Spin Slowly, Fighting Gravity

Recently published on online art platform Contemporary HUM, arts facilitator and producer Samuel Walsh reflects on his residency at Zaratan – Arte Contemporânea in Lisbon, Portugal. Zaratan, a not-for-profit art space, allowed Walsh to study art spaces abroad and develop ideas for his own artist-run space in Tāmaki Makaurau, Strange Haven. Although thousands of miles apart, Walsh and the facilitators of Zaratan discovered their shared joys and struggles of running an art space and the importance of community in their practice.

“When I first arrived in Portugal, Joe told me a story. ‘If you started digging a hole,’ he said, pointing to the ground, ‘you’ll end up in New Zealand’. This sentiment would become a thread, a wobbly bridge between my temporary home in Zaratan in Lisbon and my permanent one in Strange Haven in Auckland – two art spaces nestled literally on opposite sides of the world,” writes Walsh.

As a non-artist (I’m more of a facilitator or a lurker), an artist residency can be scary. You feel clumsy, imposter-ish, out of your depth. But what started as small glimpses or subtle clues, soon became larger, more obvious linkages, and an unfamiliar place became familiar and strangers, friends.” To help make sense of my time there I’ve picked away at a couple of these linkages. Some are vague, others more obvious but, when molded together, these form an experience.”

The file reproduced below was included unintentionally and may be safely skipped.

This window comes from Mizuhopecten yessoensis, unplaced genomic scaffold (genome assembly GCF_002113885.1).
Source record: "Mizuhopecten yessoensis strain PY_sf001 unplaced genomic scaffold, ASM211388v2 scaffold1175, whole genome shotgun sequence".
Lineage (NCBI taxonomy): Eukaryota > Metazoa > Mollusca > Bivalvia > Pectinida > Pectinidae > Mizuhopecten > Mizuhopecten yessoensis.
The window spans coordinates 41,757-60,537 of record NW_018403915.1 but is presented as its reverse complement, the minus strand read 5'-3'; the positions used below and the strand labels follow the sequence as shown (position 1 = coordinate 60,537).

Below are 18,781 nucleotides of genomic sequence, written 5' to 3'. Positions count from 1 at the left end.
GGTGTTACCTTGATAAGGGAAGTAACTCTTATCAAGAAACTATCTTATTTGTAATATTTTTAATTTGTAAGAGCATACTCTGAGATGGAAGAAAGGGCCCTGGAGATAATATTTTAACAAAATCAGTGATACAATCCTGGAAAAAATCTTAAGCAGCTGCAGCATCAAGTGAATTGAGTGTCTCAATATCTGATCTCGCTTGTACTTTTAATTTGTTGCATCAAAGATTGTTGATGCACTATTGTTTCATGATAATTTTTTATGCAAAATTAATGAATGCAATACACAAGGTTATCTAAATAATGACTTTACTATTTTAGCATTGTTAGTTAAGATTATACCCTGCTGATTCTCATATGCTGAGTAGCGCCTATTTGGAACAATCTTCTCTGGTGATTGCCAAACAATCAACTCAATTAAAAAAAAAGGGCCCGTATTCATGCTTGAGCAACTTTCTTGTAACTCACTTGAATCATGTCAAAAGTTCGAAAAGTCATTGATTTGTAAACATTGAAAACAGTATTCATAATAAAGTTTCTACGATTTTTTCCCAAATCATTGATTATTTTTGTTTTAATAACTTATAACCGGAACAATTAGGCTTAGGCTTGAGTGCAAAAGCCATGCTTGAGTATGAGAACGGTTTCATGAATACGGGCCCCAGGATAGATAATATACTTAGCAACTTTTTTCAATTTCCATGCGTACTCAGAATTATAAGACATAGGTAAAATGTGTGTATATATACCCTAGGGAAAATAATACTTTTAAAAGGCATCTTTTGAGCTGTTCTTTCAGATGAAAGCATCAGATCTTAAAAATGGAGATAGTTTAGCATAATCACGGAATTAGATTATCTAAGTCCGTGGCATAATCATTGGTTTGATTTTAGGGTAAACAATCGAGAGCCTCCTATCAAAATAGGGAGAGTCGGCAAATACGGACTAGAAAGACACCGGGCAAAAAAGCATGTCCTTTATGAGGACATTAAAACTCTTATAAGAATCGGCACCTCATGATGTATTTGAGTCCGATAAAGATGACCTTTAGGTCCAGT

To read the entire article, please click here.

Article Source: Contemporary HUM, Samuel Walsh, February 4, 2019

Image Source: Zaratan Exterior, 2017. Courtesy of Zaratan


Tags: Contemporary HUM  Samuel Walsh  Strange Haven  Zaratan  Zaratan - Arte Contemporânea  

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